April Class 8 Sales Jump 38.9% in 28th Straight Monthly Gain

By Jonathan S. Reiskin, Associate News Editor

This story appears in the May 21 print edition of Transport Topics.

U.S. fleets bought 16,905 new heavy-duty trucks in April, a 38.9% jump over the corresponding period of 2011, WardsAuto.com reported.

April marked the 28th straight month of sales expansion. Retail purchases for the year’s first four months tallied 63,750 Class 8s, a 44.5% surge over the 44,131 during the same time a year ago, Ward’s said May 11.

All seven nameplates reported year-over-year growth for the month and the four-month period.

Retail sales and orders for new vehicles have moved in different directions this year, with orders declining as sales have risen. The diverging lines have caused debate within the industry.

“We know that some industry observers have expressed concern regarding the ongoing strength of recovery in the truck market following the release of April orders earlier this month,” said David Hames, Daimler Trucks North America’s general manager for marketing and strategy.


“We believe the fundamentals are still in place for continued industry growth, given the nearly 40% increase in year-over-year retail sales shown in the April Ward’s report.”

Two truck dealers said they were less certain the growth would continue.

“May has been flat,” said Kenneth Doonan, who sells Peterbilts and medium-duty trucks in Wichita and Great Bend, Kan. He said business boomed during the first quarter, but now there appears to be a change.

“Kenworth has had a 10% layoff at its Chillicothe, Ohio, plant and Peterbilt will be taking two layoff days,” he said of the two brands belonging to Paccar Inc. “They’re calling to dealers and saying they need orders. There’s inventory sitting on the ground and the lead time to get a truck built is just three to four weeks.”

“We’re staying constant with what we delivered a year ago,” said Scott McCandless, whose family business sells Navistar’s International Trucks at four locations in Colorado. “In my market place we’re thinking we’ll stay at or remain the same as a year ago,” he said.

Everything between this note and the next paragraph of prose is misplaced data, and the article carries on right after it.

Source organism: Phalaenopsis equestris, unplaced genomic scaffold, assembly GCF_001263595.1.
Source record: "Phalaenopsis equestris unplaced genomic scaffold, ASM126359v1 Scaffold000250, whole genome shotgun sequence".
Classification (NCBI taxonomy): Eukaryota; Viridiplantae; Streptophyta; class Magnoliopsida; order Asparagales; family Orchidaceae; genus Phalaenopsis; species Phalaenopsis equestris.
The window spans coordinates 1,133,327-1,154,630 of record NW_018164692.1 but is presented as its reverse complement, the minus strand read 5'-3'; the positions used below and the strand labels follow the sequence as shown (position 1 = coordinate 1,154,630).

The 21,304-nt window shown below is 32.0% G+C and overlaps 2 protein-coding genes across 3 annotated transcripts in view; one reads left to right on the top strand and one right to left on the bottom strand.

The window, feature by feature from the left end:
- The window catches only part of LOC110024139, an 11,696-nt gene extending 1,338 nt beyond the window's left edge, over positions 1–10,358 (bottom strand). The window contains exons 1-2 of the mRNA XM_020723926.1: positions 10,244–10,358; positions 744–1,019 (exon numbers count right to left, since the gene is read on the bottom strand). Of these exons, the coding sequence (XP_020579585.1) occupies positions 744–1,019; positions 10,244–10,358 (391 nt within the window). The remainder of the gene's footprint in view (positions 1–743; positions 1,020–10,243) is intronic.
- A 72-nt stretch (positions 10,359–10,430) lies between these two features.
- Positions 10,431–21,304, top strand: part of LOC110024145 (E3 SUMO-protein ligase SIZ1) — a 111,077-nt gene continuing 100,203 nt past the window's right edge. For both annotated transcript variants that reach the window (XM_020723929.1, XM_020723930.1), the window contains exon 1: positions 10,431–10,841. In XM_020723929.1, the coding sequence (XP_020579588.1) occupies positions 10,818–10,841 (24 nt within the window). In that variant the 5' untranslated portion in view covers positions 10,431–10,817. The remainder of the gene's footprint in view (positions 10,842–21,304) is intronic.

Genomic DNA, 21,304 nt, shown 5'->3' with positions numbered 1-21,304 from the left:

In talking to other Colorado business people, McCandless characterized them as “cautiously optimistic” about the next 12 to 18 months. If the housing market were to come back strong, that would change matters, but he said that cannot be assumed now.

McCandless said he has seen a small improvement in construction activity in his market, but nothing close to a boom that would allow him to plan for lots of growth.

Among the seven major truck brands, Freightliner Trucks kept first place for the month and year to date. Its April sales were 5,092 trucks, a 52.1% improvement over the 3,348 from a year ago. Cumulative sales rose 32.6% to 20,415 big trucks. Freightliner is Daimler Trucks’ main North American brand.

Navistar Inc. was second, selling 3,420 of its Internationals for the month, an 18.2% increase from 2,894. Four-month sales jumped 37.6% to 12,510 heavy trucks.

Paccar’s Kenworth Trucks and Peterbilt Motors took third and fourth places, respectively. Kenworth’s monthly total was 2,644 vehicles, a 53.9% surge from 1,718 in the year-ago month. Cumulative sales soared 78.5% to 9,475 units — the highest rate of growth by a manufacturer for the four-month period.

Peterbilt sold 2,530 Class 8s, a 41.2% improvement from 1,792 in April 2011. Year-to-date sales leapt 68.4% to 8,933 units.

Volvo Group’s two North American brands took fifth and sixth places. Volvo Trucks sold 1,577 big trucks for the month, an 18.4% improvement from 1,332. Four-month sales rose 30.6% to 6,606 units — the lowest rate of growth for the four-month period. Volvo’s year-over-year comparisons are tougher to match considering its triple-digit growth rate in 2011.

Mack Trucks had the highest rate of growth for the month, 58%, as April sales jumped to 1,479 from 936. Cumulative volume was up 47.4% to 5,065 units.

“Most of the growth we’ve seen has been in the regional haul segment,” said Mack’s John Walsh, vice president of marketing. The company is mainly selling Pinnacle tractors for highway use, often with in-house automated manual transmissions, rather than vocational trucks.

Western Star Trucks, also a part of DTNA, sold 163 trucks for the month, an 8.7% increase from 150 — the lowest rate of monthly growth. Cumulative sales rose 40.2% to 743 units.

Doonan, the truck dealer in Kansas, said he recently attended a GE Capital meeting for trucking, where executives from the lender asked dealers about orders. Doonan said the consensus came in for two explanations: prices and politics.

“There were fourth-quarter announcements of aggressive price increases for trucks sold in the first half of this year,” Doonan said, adding that the probable Obama-Romney contest for the presidency this fall is also an issue.

“I think there is uncertainty in business about what’s in store for the economy if the current president gets back for a second term,” he said.